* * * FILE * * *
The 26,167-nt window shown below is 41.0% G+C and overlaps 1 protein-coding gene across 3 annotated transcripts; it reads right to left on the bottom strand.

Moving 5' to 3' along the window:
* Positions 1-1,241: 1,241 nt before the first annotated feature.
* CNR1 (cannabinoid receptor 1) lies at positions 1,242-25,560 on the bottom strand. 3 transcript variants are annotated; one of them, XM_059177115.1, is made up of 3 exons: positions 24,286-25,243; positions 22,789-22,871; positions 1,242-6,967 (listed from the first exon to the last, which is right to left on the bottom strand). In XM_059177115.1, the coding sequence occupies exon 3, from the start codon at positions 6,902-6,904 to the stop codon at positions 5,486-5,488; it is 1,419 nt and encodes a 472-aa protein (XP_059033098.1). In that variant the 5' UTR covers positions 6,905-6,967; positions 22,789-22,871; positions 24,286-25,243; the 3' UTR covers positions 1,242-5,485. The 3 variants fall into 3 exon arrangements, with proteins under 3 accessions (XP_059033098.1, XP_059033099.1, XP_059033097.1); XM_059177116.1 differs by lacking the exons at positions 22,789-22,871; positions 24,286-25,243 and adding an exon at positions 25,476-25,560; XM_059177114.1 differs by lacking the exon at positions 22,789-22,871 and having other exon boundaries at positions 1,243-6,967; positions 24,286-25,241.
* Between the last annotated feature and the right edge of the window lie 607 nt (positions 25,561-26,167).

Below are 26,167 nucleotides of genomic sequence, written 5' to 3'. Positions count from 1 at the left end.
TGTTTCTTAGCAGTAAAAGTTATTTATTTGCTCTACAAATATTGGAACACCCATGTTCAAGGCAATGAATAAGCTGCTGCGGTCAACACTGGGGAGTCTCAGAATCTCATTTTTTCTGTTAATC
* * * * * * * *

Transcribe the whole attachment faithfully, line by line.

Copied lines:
The 26,167-nt window shown below is 41.0% G+C and overlaps 1 protein-coding gene across 3 annotated transcripts; it reads right to left on the bottom strand.

Moving 5' to 3' along the window:
* Positions 1-1,241: 1,241 nt before the first annotated feature.
* CNR1 (cannabinoid receptor 1) lies at positions 1,242-25,560 on the bottom strand. 3 transcript variants are annotated; one of them, XM_059177115.1, is made up of 3 exons: positions 24,286-25,243; positions 22,789-22,871; positions 1,242-6,967 (listed from the first exon to the last, which is right to left on the bottom strand). In XM_059177115.1, the coding sequence occupies exon 3, from the start codon at positions 6,902-6,904 to the stop codon at positions 5,486-5,488; it is 1,419 nt and encodes a 472-aa protein (XP_059033098.1). In that variant the 5' UTR covers positions 6,905-6,967; positions 22,789-22,871; positions 24,286-25,243; the 3' UTR covers positions 1,242-5,485. The 3 variants fall into 3 exon arrangements, with proteins under 3 accessions (XP_059033098.1, XP_059033099.1, XP_059033097.1); XM_059177116.1 differs by lacking the exons at positions 22,789-22,871; positions 24,286-25,243 and adding an exon at positions 25,476-25,560; XM_059177114.1 differs by lacking the exon at positions 22,789-22,871 and having other exon boundaries at positions 1,243-6,967; positions 24,286-25,241.
* Between the last annotated feature and the right edge of the window lie 607 nt (positions 25,561-26,167).

Below are 26,167 nucleotides of genomic sequence, written 5' to 3'. Positions count from 1 at the left end.
TGTTTCTTAGCAGTAAAAGTTATTTATTTGCTCTACAAATATTGGAACACCCATGTTCAAGGCAATGAATAAGCTGCTGCGGTCAACACTGGGGAGTCTCAGAATCTCATTTTTTCTGTTAATC